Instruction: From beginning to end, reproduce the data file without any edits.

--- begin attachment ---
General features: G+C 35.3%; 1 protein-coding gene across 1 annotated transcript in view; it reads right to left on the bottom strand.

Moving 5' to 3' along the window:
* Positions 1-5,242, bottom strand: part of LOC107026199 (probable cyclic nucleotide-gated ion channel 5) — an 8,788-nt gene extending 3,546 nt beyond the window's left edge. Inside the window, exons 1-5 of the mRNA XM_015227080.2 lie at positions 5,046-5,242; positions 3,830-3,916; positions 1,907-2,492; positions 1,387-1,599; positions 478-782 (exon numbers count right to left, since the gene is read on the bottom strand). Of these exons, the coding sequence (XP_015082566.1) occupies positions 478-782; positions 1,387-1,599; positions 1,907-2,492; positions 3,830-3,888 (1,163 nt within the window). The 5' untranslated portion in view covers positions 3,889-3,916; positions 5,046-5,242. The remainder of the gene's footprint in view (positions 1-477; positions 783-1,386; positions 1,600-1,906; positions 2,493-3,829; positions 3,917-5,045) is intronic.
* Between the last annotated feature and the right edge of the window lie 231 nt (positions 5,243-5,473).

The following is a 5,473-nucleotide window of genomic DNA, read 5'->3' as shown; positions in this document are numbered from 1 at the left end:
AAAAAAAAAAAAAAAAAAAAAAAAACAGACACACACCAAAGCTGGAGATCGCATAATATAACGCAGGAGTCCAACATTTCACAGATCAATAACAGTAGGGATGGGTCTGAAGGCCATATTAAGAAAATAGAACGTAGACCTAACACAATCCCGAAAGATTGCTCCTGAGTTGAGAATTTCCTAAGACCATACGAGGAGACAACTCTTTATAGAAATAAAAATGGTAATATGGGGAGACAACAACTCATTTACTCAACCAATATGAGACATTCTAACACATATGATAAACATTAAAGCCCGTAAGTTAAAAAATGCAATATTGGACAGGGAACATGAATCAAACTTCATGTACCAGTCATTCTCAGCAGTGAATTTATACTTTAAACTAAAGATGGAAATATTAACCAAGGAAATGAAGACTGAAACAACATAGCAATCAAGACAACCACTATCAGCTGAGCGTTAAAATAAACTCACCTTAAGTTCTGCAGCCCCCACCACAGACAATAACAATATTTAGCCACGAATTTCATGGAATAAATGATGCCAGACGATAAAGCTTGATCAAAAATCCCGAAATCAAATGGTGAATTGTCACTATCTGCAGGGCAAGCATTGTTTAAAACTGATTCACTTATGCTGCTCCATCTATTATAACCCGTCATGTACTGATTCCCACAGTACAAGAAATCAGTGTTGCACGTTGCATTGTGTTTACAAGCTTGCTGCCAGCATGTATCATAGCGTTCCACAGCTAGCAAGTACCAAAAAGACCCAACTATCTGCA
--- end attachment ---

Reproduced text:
General features: G+C 35.3%; 1 protein-coding gene across 1 annotated transcript in view; it reads right to left on the bottom strand.

Moving 5' to 3' along the window:
* Positions 1-5,242, bottom strand: part of LOC107026199 (probable cyclic nucleotide-gated ion channel 5) — an 8,788-nt gene extending 3,546 nt beyond the window's left edge. Inside the window, exons 1-5 of the mRNA XM_015227080.2 lie at positions 5,046-5,242; positions 3,830-3,916; positions 1,907-2,492; positions 1,387-1,599; positions 478-782 (exon numbers count right to left, since the gene is read on the bottom strand). Of these exons, the coding sequence (XP_015082566.1) occupies positions 478-782; positions 1,387-1,599; positions 1,907-2,492; positions 3,830-3,888 (1,163 nt within the window). The 5' untranslated portion in view covers positions 3,889-3,916; positions 5,046-5,242. The remainder of the gene's footprint in view (positions 1-477; positions 783-1,386; positions 1,600-1,906; positions 2,493-3,829; positions 3,917-5,045) is intronic.
* Between the last annotated feature and the right edge of the window lie 231 nt (positions 5,243-5,473).

The following is a 5,473-nucleotide window of genomic DNA, read 5'->3' as shown; positions in this document are numbered from 1 at the left end:
AAAAAAAAAAAAAAAAAAAAAAAAACAGACACACACCAAAGCTGGAGATCGCATAATATAACGCAGGAGTCCAACATTTCACAGATCAATAACAGTAGGGATGGGTCTGAAGGCCATATTAAGAAAATAGAACGTAGACCTAACACAATCCCGAAAGATTGCTCCTGAGTTGAGAATTTCCTAAGACCATACGAGGAGACAACTCTTTATAGAAATAAAAATGGTAATATGGGGAGACAACAACTCATTTACTCAACCAATATGAGACATTCTAACACATATGATAAACATTAAAGCCCGTAAGTTAAAAAATGCAATATTGGACAGGGAACATGAATCAAACTTCATGTACCAGTCATTCTCAGCAGTGAATTTATACTTTAAACTAAAGATGGAAATATTAACCAAGGAAATGAAGACTGAAACAACATAGCAATCAAGACAACCACTATCAGCTGAGCGTTAAAATAAACTCACCTTAAGTTCTGCAGCCCCCACCACAGACAATAACAATATTTAGCCACGAATTTCATGGAATAAATGATGCCAGACGATAAAGCTTGATCAAAAATCCCGAAATCAAATGGTGAATTGTCACTATCTGCAGGGCAAGCATTGTTTAAAACTGATTCACTTATGCTGCTCCATCTATTATAACCCGTCATGTACTGATTCCCACAGTACAAGAAATCAGTGTTGCACGTTGCATTGTGTTTACAAGCTTGCTGCCAGCATGTATCATAGCGTTCCACAGCTAGCAAGTACCAAAAAGACCCAACTATCTGCA